Death-rock, disco-funk, barbershop-pop, a “sinister” bowler hat and a barrel of new tracks – there’s something for everyone
Wednesday, February 21
A shimmering backdrop of glowing red lights fills the stage. A Wagnerian refrain strikes up from some unseen house orchestra that probably once backed Elvis at the Hilton. And the heart-tugging crooner, in bowler hat and black show-suit, bounds from the wings flashing a cheesy, “No, please, all this for me?” grin. Aside from having a 30-foot fairy light ‘MAXIMO’ stretching across the stage, tonight’s Shockwaves NME Awards Show is a futuristic vision of the first supercasino to hit Newcastle and the showbiz shizzaz of Maximo Park’s debut there; it’s Geordie jerk-rock gone Vegas, baby.
And what a fabulous line-up of skronky, angular guitar cabaret we’ve got for you tonight. Please welcome Blood Red Shoes, making the sound of a minor Nicaraguan guerrilla war with just drumkit and guitar. They’re too cute to be making such dark, diesel-in-the-lungs devil music; it’s like a couple of stand-in Popworld presenters plugged into a Fender, and the bastard poltergeists of a thousand hairy punk biker bands leapt out of Hell, raced down the wires and made nest in their moist, pretty-kid guts. They should be doing Teletubbies On Ice with H from Steps, but instead ‘Stitch Me Back’ sounds like someone’s thrown a drumkit, 50 mallets and a naked and shaved bassist into a high security ward for psychopathic cannibals and recorded the result. Their closing song, meanwhile, is a splintered, pool-cue fight between Bikini Kill, Motörhead, The Bad Seeds and, um, Bis. Gruesomely great.
After the bloodthirsty opening, Hot Club De Paris don’t half sound like a shonky amateur act rehearsing for a turn on When Will I Be Famous? Part foul-mouthed barbershop trio, part scratched Futureheads demo CD, they’re puerile, obtuse jolt-pop with only three decent tunes, and one of those sounds like Altered Images. As their spiky guitar thrash jerks randomly into spittle-flecked beat-box, African gospel, sea shanty jigs or cowboy rodeo bits, one of them makes schoolboyish finger-in-hole actions to illustrate the point of ‘Sometimesitsbetter…’. You can’t help thinking that sometimesitsbetterjusttowritecoherentsongswithproperchorusesandstopfuckingaboutwithallthiswackyshityouheard. This is one half-hour better spent spunking away your cab fare home at the bar.
Providing the disco interlude before the main event, eight-headed fun machine !!! arrive boasting Hitler in a tracksuit on drums, a man who thinks he’s a funky gorilla displaying to a mate on vocals, and a noise like a Talking Heads gig from 1979 being sucked through a Doctor Who wormhole into the future. They’re like a fantastic electro Reservoir Dogs; cool, dangerous and out of control. ‘Must Be The Moon’ is Scissor Sisters lashed up on Codeine and going feral, ‘Heart Of Hearts’ finds Nic Offer handing vocal duties to a bespectacled sidekick so he can better strut his rutting-gibbon stuff, and the whole thing descends into a crazed drum circle frenzy of flailing cowbells, wah-wah wailing and depraved monkey sex before being dragged throat-first offstage by a horny white tiger. Um, metaphorically.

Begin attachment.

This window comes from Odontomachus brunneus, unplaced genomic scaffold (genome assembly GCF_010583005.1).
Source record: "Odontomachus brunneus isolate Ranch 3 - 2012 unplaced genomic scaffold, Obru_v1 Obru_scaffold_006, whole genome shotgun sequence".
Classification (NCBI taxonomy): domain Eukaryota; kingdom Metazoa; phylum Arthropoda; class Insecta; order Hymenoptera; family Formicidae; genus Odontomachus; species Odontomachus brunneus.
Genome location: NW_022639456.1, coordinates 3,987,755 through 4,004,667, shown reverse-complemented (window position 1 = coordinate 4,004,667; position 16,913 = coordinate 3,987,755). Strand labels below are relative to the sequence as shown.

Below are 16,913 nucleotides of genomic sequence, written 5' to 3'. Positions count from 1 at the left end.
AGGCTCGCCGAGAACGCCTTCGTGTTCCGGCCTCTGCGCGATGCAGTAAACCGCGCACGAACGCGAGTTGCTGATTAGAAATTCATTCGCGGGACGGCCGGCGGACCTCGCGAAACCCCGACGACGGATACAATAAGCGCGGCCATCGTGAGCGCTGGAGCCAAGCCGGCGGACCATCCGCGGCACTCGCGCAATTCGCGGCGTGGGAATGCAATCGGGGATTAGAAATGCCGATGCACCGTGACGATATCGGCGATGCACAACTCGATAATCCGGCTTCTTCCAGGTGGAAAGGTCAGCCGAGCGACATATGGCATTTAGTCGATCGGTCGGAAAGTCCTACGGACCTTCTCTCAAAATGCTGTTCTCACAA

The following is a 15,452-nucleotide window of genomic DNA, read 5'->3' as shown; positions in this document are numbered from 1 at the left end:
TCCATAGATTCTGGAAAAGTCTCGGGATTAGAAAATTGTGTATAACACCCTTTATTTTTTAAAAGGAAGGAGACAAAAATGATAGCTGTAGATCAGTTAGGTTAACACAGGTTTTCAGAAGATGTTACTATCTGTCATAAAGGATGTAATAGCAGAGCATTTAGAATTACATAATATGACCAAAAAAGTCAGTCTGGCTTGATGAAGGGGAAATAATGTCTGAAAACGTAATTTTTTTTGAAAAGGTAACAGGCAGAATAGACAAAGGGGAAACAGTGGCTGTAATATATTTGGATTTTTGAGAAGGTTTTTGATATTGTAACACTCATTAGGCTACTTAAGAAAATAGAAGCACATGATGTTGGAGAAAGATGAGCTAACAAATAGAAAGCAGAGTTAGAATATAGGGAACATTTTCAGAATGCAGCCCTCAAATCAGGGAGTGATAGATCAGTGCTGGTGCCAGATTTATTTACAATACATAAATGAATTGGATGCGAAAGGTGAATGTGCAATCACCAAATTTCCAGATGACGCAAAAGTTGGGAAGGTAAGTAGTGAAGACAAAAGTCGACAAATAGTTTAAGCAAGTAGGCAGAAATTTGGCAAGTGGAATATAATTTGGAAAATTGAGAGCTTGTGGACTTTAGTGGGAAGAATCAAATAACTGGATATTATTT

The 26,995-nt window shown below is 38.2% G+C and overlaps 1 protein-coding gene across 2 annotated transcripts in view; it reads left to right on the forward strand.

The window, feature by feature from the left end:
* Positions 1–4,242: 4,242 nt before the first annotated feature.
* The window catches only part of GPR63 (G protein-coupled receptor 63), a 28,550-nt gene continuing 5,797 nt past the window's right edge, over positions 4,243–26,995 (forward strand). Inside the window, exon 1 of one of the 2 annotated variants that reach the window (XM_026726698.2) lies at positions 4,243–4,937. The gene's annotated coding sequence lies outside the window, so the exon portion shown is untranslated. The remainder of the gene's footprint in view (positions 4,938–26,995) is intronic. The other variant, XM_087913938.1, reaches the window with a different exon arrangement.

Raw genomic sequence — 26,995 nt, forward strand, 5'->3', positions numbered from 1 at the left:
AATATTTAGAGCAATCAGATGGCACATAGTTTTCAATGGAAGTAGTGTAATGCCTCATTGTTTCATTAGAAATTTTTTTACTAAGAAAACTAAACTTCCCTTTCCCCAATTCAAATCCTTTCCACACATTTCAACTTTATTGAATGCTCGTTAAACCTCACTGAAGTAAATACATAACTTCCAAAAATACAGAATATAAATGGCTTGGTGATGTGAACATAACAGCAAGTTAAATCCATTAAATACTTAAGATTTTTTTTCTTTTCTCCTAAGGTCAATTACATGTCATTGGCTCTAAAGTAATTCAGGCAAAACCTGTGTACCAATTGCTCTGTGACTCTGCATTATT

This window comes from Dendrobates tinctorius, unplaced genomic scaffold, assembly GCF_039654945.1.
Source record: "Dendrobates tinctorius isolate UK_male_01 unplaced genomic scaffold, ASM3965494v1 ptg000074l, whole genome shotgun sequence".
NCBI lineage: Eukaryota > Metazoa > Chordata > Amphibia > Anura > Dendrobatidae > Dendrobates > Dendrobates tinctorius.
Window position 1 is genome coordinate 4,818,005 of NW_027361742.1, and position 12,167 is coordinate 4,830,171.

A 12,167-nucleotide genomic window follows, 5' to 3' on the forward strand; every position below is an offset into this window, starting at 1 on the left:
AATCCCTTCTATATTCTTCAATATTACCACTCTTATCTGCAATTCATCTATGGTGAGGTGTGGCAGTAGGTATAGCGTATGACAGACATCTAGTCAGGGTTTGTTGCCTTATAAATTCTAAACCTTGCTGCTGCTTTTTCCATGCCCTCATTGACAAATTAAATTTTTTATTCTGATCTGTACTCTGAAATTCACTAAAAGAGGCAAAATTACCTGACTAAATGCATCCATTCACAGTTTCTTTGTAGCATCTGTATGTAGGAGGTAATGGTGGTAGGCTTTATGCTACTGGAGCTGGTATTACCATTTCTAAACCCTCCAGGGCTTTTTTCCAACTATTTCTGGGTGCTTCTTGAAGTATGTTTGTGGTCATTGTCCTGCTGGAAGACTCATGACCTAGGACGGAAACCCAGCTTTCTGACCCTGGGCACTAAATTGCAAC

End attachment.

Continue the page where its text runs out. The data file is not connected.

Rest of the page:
And now… for your intellectual rock pleasure and poetic delectation… Maximo Park! Roaring on to the stage clenching his fists and gnashing his teeth like a piranha in a tuxedo and with his Combover Of Kings crushed into a bowler hat throughout, debate is not so much over which ’60s football pundit Paul Smith most resembles but who he most dances like. Alex from A Clockwork Orange in a mic-stand-brandishing fit of ultra-violence? Napoleon Dynamite doing kung-fu star-jumps at the prom? A wimpy bloke losing his rag in a pub fight? Whatever, he jives, jumps, jerks, jitters and – during new rock pounder ‘The Unstoppable’ – literally frots the amps as if trying to shag his own song.
And who can blame him? Tonight, Maximo Park expand, Hulk-like, out of the bookish indie persona of ‘A Certain Trigger’ and rampage. While first album stormers like ‘Apply Some Pressure’, ‘The Coast Is Always Changing’ and ‘Kiss You Better’ are blasted out with extra punk welly, they’re now complemented by their beefier, more confident new cousins ‘Girls Who Play Guitar’, ‘Our Velocity’ and ‘Russian Literature’, which builds from urgent, stabbing piano chords into what could be Maximo’s rejected new theme for Rocky Balboa.
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And whereas Smith’s claim to the title of Poet Of The People previously only stretched to the odd reference to being miserable and speaking French, there’s a fresh tang of beauty-in-the-Northern-grit Mozness to him now. While ‘Postcard Of A Painting’ sparks with Smithsian romanticism, a tremulously poetic ‘Our Velocity’ B-side, Paul explains, is actually about the Newcastle Brown Ale logo, and ‘Nosebleed’ is the most heart-tugging tune about snogging so much you burst a blood vessel. And of course, though he must surely know the words by now, the little red lyric book emerges for ‘Once A Glimpse’. It’s like Slash’s hat or Iggy Pop’s cock: it must always make an appearance.
‘Grafitti’, ‘Limassol’, ‘Going Missing’: it’s a show-stopping finale full of glitz and glamour, fit for a sold-out seven-year run at the MGM Grand, Gateshead. Whatever happens in Maximo, honey, gonna stay in Maximo…